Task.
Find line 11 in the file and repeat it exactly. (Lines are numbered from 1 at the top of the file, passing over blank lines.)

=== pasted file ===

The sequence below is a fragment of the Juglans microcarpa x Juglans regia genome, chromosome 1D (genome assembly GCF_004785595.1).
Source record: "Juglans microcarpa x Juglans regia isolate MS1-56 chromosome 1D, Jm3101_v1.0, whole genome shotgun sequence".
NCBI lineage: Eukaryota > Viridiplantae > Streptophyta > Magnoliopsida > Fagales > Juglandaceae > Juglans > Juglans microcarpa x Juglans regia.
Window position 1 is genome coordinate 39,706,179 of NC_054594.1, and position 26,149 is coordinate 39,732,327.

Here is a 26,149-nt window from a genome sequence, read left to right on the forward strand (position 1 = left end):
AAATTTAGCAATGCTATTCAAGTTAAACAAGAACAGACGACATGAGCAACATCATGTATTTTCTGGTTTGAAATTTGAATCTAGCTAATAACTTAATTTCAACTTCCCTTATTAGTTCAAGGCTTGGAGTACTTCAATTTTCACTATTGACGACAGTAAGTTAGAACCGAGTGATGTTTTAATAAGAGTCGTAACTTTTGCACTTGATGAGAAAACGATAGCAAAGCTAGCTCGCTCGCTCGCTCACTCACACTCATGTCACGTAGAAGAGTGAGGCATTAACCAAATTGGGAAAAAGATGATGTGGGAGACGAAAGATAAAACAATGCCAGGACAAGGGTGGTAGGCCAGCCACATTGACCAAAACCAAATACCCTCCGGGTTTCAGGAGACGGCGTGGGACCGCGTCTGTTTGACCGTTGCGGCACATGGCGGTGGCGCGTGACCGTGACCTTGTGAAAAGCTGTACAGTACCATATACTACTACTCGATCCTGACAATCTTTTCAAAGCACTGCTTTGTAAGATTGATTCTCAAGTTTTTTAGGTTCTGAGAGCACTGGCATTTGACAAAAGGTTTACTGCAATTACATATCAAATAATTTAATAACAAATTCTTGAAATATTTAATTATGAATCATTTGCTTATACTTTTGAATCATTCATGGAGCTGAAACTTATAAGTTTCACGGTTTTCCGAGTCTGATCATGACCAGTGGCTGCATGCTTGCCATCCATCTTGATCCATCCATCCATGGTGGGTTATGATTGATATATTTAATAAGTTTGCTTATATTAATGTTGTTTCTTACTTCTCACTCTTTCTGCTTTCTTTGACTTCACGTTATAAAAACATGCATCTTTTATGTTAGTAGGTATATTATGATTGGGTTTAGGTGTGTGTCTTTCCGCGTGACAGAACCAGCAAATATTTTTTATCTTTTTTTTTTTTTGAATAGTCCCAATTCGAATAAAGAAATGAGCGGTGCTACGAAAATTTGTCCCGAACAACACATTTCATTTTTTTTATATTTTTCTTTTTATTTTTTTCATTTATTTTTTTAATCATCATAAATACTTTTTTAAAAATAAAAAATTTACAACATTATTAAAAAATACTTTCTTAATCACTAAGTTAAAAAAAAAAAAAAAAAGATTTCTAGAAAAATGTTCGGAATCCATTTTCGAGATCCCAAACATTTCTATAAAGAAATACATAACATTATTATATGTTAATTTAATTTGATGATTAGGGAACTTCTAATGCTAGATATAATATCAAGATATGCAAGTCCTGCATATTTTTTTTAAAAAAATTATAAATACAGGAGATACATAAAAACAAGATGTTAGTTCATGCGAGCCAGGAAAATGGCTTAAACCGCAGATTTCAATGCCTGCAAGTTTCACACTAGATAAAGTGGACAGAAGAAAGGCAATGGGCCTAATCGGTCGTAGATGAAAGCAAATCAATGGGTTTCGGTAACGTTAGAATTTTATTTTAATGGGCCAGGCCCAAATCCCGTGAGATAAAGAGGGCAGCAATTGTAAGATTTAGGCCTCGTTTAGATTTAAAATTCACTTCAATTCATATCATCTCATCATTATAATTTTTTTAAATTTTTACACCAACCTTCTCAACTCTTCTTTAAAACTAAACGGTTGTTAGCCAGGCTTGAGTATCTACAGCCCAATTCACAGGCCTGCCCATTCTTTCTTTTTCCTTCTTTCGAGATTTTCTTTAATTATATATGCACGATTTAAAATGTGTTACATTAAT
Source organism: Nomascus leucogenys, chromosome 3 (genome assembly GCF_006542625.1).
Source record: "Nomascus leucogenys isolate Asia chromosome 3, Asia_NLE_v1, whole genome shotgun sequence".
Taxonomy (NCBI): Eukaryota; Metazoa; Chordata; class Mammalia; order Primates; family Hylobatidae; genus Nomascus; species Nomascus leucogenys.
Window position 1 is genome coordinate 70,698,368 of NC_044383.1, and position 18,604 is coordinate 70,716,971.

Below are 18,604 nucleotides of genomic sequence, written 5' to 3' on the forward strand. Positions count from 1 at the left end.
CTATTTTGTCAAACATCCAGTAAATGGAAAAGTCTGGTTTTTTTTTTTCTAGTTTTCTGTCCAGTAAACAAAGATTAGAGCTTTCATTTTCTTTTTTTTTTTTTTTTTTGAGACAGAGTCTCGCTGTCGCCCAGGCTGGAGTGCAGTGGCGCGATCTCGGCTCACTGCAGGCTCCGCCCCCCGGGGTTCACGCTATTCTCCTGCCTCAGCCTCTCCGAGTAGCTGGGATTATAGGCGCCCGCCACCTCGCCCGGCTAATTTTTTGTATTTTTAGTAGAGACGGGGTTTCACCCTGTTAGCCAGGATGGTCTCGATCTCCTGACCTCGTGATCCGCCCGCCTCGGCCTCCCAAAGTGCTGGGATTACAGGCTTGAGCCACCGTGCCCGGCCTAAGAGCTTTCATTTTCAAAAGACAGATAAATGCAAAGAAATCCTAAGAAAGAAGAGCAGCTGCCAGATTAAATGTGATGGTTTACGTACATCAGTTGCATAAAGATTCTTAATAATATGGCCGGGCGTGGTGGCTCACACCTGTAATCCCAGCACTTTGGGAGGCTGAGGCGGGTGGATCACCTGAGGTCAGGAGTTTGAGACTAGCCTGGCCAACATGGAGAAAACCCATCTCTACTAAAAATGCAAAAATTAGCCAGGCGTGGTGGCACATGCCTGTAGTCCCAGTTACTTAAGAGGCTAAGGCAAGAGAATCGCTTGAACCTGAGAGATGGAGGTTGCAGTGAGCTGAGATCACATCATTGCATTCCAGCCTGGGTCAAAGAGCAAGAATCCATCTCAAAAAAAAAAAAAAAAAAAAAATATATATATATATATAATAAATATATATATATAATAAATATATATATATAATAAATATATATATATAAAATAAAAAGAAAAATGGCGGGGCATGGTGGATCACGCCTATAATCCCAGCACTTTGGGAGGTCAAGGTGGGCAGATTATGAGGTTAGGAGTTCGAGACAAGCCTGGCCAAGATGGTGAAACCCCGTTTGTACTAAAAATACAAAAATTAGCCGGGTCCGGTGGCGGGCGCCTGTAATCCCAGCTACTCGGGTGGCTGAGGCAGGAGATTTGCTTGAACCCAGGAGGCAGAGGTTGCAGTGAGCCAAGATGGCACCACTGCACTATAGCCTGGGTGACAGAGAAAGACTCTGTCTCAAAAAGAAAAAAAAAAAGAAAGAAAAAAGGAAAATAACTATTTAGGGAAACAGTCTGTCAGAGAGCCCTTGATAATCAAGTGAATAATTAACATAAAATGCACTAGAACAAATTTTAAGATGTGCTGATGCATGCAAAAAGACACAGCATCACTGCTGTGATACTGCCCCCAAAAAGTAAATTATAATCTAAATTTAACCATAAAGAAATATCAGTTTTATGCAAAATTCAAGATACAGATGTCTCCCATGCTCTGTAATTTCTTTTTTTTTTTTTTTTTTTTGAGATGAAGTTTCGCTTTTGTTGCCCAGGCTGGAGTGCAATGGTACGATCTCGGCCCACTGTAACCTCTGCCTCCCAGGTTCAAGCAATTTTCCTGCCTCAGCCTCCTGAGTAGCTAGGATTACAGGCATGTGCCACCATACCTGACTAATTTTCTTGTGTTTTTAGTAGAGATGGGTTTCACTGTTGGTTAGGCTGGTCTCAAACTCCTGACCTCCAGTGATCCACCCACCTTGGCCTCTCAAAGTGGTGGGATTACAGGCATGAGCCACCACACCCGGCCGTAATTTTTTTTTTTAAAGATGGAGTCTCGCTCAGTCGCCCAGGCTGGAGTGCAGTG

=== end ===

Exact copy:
Below are 18,604 nucleotides of genomic sequence, written 5' to 3' on the forward strand. Positions count from 1 at the left end.